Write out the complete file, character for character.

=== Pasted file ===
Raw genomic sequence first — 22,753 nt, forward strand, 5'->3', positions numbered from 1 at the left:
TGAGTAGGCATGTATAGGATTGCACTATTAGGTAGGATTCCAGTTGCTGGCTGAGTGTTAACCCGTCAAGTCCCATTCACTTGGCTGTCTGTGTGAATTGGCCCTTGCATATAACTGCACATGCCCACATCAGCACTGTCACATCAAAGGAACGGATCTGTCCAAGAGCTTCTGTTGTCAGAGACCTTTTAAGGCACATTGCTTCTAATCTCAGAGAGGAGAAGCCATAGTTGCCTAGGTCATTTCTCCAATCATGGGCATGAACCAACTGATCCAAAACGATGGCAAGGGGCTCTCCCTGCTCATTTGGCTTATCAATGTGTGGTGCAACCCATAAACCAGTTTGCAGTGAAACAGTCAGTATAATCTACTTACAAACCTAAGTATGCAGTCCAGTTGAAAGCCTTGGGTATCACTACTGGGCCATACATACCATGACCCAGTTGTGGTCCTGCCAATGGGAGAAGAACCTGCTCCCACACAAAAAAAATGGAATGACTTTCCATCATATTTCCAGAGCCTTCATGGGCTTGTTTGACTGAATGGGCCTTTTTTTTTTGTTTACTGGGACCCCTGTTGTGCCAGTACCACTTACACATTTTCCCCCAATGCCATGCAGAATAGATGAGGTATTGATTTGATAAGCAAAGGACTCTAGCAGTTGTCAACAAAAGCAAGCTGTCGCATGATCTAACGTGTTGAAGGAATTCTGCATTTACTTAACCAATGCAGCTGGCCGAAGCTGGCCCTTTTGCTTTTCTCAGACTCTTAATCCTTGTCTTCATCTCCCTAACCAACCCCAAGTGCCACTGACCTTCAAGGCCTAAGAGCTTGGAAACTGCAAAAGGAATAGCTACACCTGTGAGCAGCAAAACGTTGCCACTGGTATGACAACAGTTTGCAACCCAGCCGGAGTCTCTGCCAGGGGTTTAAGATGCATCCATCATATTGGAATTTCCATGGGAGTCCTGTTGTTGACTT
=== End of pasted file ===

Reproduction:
Raw genomic sequence first — 22,753 nt, forward strand, 5'->3', positions numbered from 1 at the left:
TGAGTAGGCATGTATAGGATTGCACTATTAGGTAGGATTCCAGTTGCTGGCTGAGTGTTAACCCGTCAAGTCCCATTCACTTGGCTGTCTGTGTGAATTGGCCCTTGCATATAACTGCACATGCCCACATCAGCACTGTCACATCAAAGGAACGGATCTGTCCAAGAGCTTCTGTTGTCAGAGACCTTTTAAGGCACATTGCTTCTAATCTCAGAGAGGAGAAGCCATAGTTGCCTAGGTCATTTCTCCAATCATGGGCATGAACCAACTGATCCAAAACGATGGCAAGGGGCTCTCCCTGCTCATTTGGCTTATCAATGTGTGGTGCAACCCATAAACCAGTTTGCAGTGAAACAGTCAGTATAATCTACTTACAAACCTAAGTATGCAGTCCAGTTGAAAGCCTTGGGTATCACTACTGGGCCATACATACCATGACCCAGTTGTGGTCCTGCCAATGGGAGAAGAACCTGCTCCCACACAAAAAAAATGGAATGACTTTCCATCATATTTCCAGAGCCTTCATGGGCTTGTTTGACTGAATGGGCCTTTTTTTTTTGTTTACTGGGACCCCTGTTGTGCCAGTACCACTTACACATTTTCCCCCAATGCCATGCAGAATAGATGAGGTATTGATTTGATAAGCAAAGGACTCTAGCAGTTGTCAACAAAAGCAAGCTGTCGCATGATCTAACGTGTTGAAGGAATTCTGCATTTACTTAACCAATGCAGCTGGCCGAAGCTGGCCCTTTTGCTTTTCTCAGACTCTTAATCCTTGTCTTCATCTCCCTAACCAACCCCAAGTGCCACTGACCTTCAAGGCCTAAGAGCTTGGAAACTGCAAAAGGAATAGCTACACCTGTGAGCAGCAAAACGTTGCCACTGGTATGACAACAGTTTGCAACCCAGCCGGAGTCTCTGCCAGGGGTTTAAGATGCATCCATCATATTGGAATTTCCATGGGAGTCCTGTTGTTGACTT